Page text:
Acidic polysaccharides, particularly natural and synthesized sulfated polysaccharides such as heparin are known for their antipeptic ulcer activity. Such polysaccharides also exhibit number of biologically important activities, such as anticoagulant effect on blood, Lipemia clearing effect, diuretic effect, inhibition of various enzyme activities, etc. However, when these sulfated polysaccharides are used in preventive or therapeutic treatments of peptic ulcers, there is great danger that their anticoagulant effect on blood produces fatal secondary effects. Because of this serious defect, such sulfated polysaccharides are not practical as clinical medicines.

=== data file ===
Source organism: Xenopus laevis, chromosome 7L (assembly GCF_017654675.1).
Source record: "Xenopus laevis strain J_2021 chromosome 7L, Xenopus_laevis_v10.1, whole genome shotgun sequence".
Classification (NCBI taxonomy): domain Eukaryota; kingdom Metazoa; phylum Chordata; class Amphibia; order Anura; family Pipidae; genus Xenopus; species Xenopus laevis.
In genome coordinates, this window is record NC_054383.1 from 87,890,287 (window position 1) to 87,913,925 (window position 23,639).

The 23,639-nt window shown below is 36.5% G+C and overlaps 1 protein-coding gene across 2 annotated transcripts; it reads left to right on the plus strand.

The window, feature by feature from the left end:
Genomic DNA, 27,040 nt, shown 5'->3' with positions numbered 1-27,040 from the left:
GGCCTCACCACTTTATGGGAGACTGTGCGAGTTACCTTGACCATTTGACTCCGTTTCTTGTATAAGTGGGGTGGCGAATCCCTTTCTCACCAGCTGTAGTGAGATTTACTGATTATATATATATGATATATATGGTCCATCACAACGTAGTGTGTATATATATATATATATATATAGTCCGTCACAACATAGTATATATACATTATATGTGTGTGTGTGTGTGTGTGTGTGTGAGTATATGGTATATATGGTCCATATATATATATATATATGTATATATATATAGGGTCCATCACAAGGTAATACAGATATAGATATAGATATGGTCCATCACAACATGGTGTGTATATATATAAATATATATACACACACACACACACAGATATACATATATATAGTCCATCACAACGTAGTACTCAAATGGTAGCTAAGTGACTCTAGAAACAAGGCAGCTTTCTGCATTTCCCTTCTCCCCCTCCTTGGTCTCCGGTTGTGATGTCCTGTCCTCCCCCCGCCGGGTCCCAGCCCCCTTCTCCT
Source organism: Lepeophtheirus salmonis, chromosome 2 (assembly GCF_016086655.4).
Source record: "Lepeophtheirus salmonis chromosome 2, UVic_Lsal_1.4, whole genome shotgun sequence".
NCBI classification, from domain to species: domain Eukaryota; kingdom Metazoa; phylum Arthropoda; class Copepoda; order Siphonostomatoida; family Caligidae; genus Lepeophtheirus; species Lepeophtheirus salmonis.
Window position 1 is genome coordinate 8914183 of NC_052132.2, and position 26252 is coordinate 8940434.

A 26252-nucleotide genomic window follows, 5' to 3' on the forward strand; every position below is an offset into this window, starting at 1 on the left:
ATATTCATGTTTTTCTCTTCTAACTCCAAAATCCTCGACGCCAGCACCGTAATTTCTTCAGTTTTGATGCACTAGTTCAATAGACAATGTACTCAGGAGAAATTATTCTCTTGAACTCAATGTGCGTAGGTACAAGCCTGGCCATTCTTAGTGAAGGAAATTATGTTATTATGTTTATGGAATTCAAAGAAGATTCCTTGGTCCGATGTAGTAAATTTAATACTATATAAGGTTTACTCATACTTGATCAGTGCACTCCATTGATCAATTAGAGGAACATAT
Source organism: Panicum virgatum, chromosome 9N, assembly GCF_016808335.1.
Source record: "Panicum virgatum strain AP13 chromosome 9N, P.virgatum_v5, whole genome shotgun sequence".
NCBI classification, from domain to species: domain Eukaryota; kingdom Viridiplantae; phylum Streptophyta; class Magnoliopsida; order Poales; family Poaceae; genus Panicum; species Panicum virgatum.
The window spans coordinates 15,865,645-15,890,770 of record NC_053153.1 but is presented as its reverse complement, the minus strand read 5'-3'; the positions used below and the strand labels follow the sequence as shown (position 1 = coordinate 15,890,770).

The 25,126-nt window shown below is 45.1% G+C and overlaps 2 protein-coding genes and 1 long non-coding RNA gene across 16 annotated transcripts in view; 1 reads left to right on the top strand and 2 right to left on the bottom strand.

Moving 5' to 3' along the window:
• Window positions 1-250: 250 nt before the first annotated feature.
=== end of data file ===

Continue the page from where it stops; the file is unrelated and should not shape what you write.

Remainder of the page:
We have engaged in extensive research in search of a substance having anti-peptic ulcer activity which is free from the foregoing defect, and as the result discovered that the aluminum complex of sulfated polysaccharides, which are obtained by reacting water-soluble salts of sulfated polysaccharides with basic aluminum salts, exhibit strong anti-peptic ulcer effect when orally administered, without extending the time necessary for coagulation of circulatory blood, and consequently showing no ill secondary effect on the human body.